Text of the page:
The Cordillera Region is home to various groups with their own unique cultural practices, traditions, crafts, and dialects. In spite of this diversity, however, the Cordillerans are united as one people, with one goal and one aspiration: for the region to be autonomous.
The Cordillera’s unrelenting pursuit of regional autonomy is best symbolized by the gong. The gong, or gangsa in the local dialect, has always been an important part of the Cordillera people’s culture that has been passed on from one generation to another. The gangsa is a single hand-held smooth-surfaced gong with a narrow rim. It comes in various sizes and metal components and is beaten with a padded stick.
Art Tibaldo, a native Cordilleran, could not have underscored the importance of the gong to the Cordillerans better when he wrote in his SunStar article dated May 1, 2017, that “Gongs, which come in various sizes and metal components, are beaten by mostly men to provide the rhythm and music for the dances performed.” He added that every province in the upland region of Northern Philippines has a distinct tempo, beat or musical rendition. The beating also depends on the purpose why the gongs are brought out and played. The beating of gongs in a feast also signifies nobility and thanksgiving for important gatherings such as weddings, family reunions, healing of the sick or even during the final rites of a burial or recognition of an important person in the village.
In 2012, to celebrate the region’s 25th year anniversary as a region, the Cordillera Regional Development Council (RDC-CAR) began the Cordillera Gong Relay which became a major staple of future Cordillera Month celebrations. The RDC-CAR had the Cordillera Unity Gong specially made for the purpose. Larger than the average gangsa, the first Unity Gong was 12 inches in diameter and had its own wooden yoke and a large padded stick to beat it. It was supported by a stand.
As part of the Cordillera Month celebrations, representatives of the lead RDC sectroral committee coordinating the celebration, together with the rest of the RDC members, the media, and guests, would traverse the region in a week-long journey bringing along with them the Cordillera Unity Gong. The Gong would be turned over from one province to another, completing a roundtrip around the region. It would culminate in its return to the host province on the anniversary of the creation of the Cordillera Administrative Region, July 15.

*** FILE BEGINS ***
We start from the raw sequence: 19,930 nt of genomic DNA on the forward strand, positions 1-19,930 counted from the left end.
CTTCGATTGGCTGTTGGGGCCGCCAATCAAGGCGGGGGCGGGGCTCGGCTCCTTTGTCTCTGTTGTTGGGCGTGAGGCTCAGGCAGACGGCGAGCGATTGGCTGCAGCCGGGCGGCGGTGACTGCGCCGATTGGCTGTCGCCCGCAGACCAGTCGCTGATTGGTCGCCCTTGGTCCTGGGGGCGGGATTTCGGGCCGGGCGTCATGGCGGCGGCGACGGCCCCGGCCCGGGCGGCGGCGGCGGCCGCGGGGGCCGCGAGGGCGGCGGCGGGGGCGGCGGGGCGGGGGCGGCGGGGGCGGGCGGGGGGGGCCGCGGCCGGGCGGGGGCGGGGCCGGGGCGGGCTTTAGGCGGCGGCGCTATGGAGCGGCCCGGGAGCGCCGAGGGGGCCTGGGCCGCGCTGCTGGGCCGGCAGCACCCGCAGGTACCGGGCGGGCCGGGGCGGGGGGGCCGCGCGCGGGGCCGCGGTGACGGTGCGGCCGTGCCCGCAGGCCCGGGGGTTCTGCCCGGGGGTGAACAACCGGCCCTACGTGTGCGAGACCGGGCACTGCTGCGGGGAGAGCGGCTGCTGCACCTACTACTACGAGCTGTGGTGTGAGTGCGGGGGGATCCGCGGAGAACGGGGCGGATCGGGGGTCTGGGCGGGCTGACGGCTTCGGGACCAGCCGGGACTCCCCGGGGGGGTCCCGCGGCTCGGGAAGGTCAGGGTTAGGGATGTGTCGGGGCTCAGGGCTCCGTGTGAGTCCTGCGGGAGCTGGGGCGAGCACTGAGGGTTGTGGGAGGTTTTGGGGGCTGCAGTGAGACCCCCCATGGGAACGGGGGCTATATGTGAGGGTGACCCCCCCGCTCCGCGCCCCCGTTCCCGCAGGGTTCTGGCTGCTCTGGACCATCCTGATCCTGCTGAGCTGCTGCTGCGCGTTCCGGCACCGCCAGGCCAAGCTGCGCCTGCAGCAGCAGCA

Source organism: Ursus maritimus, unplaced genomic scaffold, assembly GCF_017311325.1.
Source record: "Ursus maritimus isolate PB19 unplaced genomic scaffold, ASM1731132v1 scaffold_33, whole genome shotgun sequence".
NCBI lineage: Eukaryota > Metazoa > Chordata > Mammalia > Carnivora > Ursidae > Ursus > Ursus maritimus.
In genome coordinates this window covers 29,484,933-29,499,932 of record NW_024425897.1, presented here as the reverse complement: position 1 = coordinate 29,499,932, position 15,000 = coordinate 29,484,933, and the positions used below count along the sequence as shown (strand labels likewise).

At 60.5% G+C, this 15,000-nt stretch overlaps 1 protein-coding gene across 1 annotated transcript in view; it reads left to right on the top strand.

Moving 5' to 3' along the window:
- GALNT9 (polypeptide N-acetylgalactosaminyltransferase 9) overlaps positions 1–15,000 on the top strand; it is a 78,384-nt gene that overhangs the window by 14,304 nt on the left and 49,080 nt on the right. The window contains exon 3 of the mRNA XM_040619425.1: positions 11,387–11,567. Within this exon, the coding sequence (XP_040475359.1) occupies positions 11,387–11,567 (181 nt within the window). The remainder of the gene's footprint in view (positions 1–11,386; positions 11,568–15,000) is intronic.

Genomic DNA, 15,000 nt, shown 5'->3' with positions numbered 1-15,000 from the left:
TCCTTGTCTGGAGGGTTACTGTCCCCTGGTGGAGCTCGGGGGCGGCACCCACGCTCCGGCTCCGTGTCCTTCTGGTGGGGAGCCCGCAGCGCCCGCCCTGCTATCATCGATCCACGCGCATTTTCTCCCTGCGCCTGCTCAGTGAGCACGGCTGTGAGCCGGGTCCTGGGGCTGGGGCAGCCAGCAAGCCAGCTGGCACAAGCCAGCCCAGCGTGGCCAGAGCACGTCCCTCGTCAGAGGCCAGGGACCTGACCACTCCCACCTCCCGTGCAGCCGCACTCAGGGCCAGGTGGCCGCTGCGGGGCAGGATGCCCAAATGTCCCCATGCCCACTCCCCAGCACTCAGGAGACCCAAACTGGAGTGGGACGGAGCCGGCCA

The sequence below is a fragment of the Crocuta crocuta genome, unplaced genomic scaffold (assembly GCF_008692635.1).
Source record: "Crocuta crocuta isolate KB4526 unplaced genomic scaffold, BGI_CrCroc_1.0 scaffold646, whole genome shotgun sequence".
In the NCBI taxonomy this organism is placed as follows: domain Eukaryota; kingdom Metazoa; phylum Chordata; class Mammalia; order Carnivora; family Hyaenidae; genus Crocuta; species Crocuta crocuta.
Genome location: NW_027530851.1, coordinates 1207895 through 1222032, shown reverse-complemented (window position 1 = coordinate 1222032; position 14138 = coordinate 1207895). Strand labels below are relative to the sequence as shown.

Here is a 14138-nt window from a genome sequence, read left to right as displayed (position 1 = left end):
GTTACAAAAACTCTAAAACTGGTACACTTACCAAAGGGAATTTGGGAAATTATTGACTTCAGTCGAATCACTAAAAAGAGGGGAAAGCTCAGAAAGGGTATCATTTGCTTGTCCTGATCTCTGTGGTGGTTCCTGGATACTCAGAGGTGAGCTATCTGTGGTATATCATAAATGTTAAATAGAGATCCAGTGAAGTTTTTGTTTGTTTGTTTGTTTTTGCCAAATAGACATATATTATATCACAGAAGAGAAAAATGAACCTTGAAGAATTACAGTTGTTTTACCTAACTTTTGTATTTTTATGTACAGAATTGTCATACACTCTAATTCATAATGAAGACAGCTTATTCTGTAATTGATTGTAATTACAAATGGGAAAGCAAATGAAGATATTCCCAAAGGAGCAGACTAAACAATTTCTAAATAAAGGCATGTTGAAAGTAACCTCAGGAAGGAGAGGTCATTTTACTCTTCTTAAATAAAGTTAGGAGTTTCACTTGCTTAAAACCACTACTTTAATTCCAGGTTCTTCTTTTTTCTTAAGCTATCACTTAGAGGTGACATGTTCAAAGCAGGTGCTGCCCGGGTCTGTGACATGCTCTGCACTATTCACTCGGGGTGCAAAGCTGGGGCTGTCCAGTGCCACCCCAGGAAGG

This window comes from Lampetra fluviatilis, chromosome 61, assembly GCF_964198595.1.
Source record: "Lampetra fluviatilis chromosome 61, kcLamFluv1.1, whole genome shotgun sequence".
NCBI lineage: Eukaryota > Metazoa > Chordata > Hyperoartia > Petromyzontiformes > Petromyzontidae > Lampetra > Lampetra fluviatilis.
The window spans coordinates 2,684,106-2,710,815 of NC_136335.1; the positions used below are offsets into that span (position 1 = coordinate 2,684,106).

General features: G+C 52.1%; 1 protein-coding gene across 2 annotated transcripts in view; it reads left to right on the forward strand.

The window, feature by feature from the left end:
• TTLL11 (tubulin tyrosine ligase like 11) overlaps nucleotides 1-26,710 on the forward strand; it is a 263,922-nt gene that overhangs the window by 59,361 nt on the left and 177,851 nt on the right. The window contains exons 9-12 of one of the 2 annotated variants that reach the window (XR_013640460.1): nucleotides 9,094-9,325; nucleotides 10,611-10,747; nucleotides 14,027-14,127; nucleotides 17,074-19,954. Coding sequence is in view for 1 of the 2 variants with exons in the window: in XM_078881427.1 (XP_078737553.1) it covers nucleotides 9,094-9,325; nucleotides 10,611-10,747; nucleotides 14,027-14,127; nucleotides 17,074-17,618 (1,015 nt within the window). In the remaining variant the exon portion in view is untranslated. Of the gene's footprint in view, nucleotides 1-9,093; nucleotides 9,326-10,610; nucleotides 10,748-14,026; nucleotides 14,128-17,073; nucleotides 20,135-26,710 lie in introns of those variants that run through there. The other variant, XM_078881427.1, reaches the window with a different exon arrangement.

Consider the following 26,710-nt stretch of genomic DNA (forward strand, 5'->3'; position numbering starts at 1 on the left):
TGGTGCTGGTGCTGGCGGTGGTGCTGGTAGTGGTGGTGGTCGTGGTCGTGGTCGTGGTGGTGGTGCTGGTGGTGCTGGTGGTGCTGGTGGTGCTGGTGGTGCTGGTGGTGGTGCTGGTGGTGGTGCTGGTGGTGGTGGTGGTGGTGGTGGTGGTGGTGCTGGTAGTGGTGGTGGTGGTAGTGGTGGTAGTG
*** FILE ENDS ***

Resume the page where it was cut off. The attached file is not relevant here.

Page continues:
For this year’s Cordillera Month celebration, DILG-CAR and the rest of the RDC members, along with NEDA-CAR as the RDC Secretariat, led the Unity Gong Relay as it began its journey to Banaue, Ifugao on July 9. There, Governor Pedro Mayam-o unveiled the newly redesigned Unity Gong, complete with a grander and bigger stand
The new Unity Gong features seven spokes on its inner side to symbolize the six provinces and one chartered city that comprise the Cordillera. Highlighted in its two pillars are the logos of the region’s provinces and city with a base that showcases the Ifugao Rice Terraces. At the upper portion of the stand is a hagabi or bench that connotes wealth, and to its left and right are two Ifugao houses representing the renowned architectural design of the Province of Ifugao. The stand is collapsible and has cabinets where the logos can be stored. The gong with its stand are now with Kalinga, the host province for next year’s Cordillera Month.
Recognizing the important role of the Cordillera Unity Gong in the region’s pursuit of autonomy, many Cordillera leaders are pushing that the sound of the Unity Gong and its meaning be heard in and beyond the region. In response, the Cordillera Unity Gong was temporarily borrowed from Kalinga and was brought to the PICC on September 13, during the 32nd anniversary of the historic Mt. Data Sipat.
Together, the Cordillerans should ensure that the Unity Gong will continue to be heard as it beckons the people to dance to the rhythm of Cordillera autonomy.